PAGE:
The arrival of warmer weather (finally) in California is having the anticipated effect on the snowpack, and the Pit River — very popular among anglers — is starting to spill. From PG&E:
PG&E is observing rapidly increasing inflows into Lake Britton and as a result anticipates that Pit 3 Dam will spill. PG&E has taken careful steps to manage the increasing inflow into Lake Britton by monitoring reservoir level, maintaining a low water surface elevation, and has increased water diversion through Pit 3 and Pit 4 powerhouses to maintain appropriate storage capacity.
The increased water diversion at Pit 3 and Pit 4 powerhouses will result in spill conditions today in the Pit 5 bypass reach. The current flow release from Pit 5 Dam is approximately 500 cfs, which will increase over the course of today to approximately 1000 cfs to 1500 cfs. As inflow to Lake Britton continues to increase over the coming days, PG&E will increase the instream flow release at Pit 3 Dam from about 300 cfs to 540 cfs.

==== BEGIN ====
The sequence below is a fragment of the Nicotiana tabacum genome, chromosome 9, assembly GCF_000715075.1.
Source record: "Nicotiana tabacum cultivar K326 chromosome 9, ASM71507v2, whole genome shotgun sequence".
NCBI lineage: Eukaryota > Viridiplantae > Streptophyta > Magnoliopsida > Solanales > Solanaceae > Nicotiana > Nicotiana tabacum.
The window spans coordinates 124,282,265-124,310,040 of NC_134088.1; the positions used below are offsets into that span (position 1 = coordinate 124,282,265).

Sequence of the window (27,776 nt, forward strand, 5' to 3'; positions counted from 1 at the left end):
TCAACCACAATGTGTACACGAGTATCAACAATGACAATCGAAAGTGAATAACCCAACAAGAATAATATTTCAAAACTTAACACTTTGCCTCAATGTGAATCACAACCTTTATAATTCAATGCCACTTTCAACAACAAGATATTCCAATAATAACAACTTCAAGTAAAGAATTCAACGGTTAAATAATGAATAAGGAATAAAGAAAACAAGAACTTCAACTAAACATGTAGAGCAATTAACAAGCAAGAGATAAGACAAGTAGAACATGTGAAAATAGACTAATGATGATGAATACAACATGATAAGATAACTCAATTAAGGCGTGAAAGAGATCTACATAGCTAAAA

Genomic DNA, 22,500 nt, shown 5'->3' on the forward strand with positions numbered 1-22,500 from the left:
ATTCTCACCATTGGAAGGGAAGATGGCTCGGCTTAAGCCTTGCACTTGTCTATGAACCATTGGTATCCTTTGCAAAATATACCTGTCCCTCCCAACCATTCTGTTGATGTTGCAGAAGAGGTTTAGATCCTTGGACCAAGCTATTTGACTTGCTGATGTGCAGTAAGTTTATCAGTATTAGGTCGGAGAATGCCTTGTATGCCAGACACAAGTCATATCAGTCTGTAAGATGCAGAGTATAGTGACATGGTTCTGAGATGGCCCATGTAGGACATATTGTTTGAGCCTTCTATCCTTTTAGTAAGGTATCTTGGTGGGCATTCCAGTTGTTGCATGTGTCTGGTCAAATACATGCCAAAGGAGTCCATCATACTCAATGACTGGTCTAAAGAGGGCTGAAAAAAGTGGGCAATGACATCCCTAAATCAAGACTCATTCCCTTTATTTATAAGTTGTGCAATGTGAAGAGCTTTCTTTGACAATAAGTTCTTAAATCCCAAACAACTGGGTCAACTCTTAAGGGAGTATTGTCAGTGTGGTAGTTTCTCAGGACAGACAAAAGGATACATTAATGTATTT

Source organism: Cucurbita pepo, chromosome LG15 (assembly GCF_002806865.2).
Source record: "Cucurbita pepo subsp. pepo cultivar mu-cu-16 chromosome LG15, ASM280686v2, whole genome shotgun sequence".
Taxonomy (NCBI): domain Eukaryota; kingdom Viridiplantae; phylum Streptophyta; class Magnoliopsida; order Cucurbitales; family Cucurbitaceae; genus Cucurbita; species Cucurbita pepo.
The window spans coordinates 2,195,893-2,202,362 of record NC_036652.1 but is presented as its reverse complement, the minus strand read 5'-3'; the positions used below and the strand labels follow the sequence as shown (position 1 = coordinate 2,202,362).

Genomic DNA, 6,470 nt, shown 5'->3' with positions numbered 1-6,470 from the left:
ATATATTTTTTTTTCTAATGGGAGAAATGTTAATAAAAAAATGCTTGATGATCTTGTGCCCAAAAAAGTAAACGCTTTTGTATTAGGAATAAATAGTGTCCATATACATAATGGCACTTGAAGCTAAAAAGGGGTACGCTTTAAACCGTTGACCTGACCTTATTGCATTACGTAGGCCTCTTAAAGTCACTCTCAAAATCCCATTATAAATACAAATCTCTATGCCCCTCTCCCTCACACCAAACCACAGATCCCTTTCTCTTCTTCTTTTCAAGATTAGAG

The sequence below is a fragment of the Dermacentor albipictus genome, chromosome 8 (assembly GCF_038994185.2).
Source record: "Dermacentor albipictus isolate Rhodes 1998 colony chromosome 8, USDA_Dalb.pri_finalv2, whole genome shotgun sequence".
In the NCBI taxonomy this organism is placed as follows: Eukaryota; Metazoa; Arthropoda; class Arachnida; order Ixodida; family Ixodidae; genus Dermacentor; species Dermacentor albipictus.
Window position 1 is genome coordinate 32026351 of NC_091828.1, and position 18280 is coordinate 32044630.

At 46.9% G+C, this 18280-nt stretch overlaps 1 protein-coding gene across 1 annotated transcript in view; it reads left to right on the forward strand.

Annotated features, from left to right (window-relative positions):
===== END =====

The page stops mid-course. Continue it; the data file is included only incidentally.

Shortly after the instream flow in the Pit 3 reach is increased, Pit 4 dam will begin to spill approximately 50 to 150 cfs. Subsequent inflow increases into Lake Britton will spill over the Pit 3 Dam at a natural rate of increase, and will affect the downstream spill magnitude in the Pit 4 and Pit 5 reaches.
At this time PG&E is unable to accurately provide an estimate of the anticipated spill magnitude in the Pit 3 and Pit 4 reaches, as inflow to Lake Britton continues to increase daily and record snow pack remains in the Warner Mountain Rage.
Following the snow melt runoff period, which may extend for several weeks, PG&E will allow the spill flows to recede naturally to the license required seasonal minimum instream flow.